Straddling the Mac App Store Tightrope

Dan Counsell of Realmac talks about life outside the Mac App Store:

It’s been 4 years and throughout all this time we’ve continued to sell RapidWeaver in and out of the Mac App Store. I expected direct sales to trail off as the years went on. I kept thinking it was about to happen… but it never did. In fact, most days the direct version of RapidWeaver continues to outsell the Mac App Store version.

The Mac App Store has been available for over 3 years now. It seems like a lot of users, and app developers, have gone back and forth over whether it’s a good or bad thing. It seems that a certain type of users and developers love it, while another subset hates it. Realmac has been making Mac software for quite a long time. They go back to a pre-iOS era where software was bought in boxes on store shelves, or downloaded directly from the vendor.

The Mac App Store created a new culture for developers. It allowed a one-stop shop for users to find software, and facilitated a race to the bottom where gaming the system combined with cheap prices allowed developers to effectively poison the ecosystem. They lowered expectations to the point where anything but free is looked down upon, and anything more than $1-$2 is sacrilege.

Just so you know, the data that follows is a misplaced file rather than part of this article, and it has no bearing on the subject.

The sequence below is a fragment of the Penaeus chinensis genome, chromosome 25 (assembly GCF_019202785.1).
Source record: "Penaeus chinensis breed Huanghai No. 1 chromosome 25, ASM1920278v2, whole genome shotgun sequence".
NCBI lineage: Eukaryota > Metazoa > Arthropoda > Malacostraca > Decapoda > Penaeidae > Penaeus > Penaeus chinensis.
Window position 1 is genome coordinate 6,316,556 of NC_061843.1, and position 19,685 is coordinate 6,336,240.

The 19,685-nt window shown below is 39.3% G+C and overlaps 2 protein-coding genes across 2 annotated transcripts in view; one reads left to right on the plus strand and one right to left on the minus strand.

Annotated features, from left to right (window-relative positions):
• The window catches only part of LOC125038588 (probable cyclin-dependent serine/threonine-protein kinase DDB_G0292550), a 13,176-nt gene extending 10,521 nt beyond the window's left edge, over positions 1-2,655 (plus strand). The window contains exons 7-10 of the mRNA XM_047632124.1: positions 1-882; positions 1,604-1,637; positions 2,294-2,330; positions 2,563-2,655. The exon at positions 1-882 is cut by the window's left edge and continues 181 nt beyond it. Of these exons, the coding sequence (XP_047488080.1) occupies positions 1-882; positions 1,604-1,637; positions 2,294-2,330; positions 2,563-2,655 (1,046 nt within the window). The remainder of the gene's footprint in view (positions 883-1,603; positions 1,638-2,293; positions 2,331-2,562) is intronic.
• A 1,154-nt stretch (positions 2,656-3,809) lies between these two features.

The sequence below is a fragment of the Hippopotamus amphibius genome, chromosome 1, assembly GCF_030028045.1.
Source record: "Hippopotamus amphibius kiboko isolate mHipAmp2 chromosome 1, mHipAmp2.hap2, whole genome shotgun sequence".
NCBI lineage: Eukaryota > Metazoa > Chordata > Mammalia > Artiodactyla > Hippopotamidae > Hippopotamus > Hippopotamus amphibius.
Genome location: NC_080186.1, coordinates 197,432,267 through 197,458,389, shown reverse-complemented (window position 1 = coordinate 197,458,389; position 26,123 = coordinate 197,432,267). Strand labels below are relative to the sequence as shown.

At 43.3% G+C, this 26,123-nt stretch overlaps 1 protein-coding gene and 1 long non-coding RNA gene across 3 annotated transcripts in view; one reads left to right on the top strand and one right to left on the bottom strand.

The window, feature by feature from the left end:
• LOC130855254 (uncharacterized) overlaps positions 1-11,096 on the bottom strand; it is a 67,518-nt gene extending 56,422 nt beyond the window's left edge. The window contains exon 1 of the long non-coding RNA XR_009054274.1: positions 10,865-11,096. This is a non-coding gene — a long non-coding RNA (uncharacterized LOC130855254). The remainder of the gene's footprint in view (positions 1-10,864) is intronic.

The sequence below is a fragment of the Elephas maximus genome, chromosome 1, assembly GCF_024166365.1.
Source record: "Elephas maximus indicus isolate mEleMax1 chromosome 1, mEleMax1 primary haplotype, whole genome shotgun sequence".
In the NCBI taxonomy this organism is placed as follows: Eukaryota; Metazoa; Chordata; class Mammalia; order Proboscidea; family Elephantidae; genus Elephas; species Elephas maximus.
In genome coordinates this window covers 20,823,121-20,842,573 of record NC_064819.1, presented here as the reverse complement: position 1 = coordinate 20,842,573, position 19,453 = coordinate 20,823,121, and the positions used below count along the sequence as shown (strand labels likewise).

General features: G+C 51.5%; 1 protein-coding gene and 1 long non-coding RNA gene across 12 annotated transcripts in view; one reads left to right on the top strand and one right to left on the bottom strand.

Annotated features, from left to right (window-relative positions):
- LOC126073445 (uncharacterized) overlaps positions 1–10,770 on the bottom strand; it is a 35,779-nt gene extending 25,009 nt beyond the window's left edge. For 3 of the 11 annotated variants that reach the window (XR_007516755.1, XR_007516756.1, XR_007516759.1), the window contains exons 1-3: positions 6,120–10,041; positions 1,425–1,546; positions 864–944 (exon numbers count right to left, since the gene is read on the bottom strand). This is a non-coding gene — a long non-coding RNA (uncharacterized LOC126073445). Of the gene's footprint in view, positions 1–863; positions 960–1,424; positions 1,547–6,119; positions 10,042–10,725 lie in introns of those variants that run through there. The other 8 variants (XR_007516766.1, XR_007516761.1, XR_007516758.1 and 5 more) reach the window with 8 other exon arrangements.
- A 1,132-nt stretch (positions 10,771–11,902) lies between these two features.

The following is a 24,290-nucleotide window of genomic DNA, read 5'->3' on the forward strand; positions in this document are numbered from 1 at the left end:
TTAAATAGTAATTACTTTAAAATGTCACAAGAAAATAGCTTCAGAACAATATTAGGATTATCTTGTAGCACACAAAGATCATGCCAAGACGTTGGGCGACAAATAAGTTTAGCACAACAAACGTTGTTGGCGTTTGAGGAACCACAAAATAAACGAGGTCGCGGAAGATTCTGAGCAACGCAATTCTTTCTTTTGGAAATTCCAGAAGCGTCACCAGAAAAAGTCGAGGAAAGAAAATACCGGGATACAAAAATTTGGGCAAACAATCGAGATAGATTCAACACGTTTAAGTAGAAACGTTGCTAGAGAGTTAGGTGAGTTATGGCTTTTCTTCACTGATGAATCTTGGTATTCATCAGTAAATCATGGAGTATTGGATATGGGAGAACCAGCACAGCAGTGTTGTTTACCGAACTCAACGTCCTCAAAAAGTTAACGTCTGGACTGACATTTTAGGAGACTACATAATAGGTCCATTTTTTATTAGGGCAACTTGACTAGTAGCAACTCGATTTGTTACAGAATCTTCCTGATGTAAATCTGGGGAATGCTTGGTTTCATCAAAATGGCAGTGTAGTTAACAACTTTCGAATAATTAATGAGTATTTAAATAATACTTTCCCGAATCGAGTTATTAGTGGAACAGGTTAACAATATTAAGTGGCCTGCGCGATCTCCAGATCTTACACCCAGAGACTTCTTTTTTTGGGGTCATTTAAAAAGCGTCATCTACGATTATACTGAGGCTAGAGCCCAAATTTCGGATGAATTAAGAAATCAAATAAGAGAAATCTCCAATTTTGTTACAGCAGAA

But for old school “power users” the Mac App Store was as much a negative as a positive. Gone were demo/trials, upgrade pricing, total freedom (i.e., sandboxing requirements) and the comfort in knowing that the application would always be available as long as the downloads are saved. After the sandboxing moves pushed certain apps out of the Mac App Store, many power users switch their buying habits back to direct purchase from developers. This habit returns all of the aforementioned things lost through the Mac App Store.

After three years, and heaps of complaining, Apple still hasn’t caved to trial versions or upgrading pricing. With as successful as the current model is, it seems hard to believe that is changing anytime soon (although one would have to assume such a change would increase the popularity of quality software over free alternatives). At the same time, Apple has not given any indication that the Mac App Store will soon be the only option. But they have made the default setting on Macs that in order to use non-MAS apps the user must manually change a security setting. It would not make sense for Apple to push this further because it already basically locks “dumb” users into the Mac App Store, and there is no reason to tempt power/business users to explore other platforms by cutting them off.

The flaws with the current system hurt developers far more than users because if a user wants something bad enough they can still find it. In the long term though, it does hurt users seeking quality software, because at it’s current trend all that will be left are the crappy free alternatives.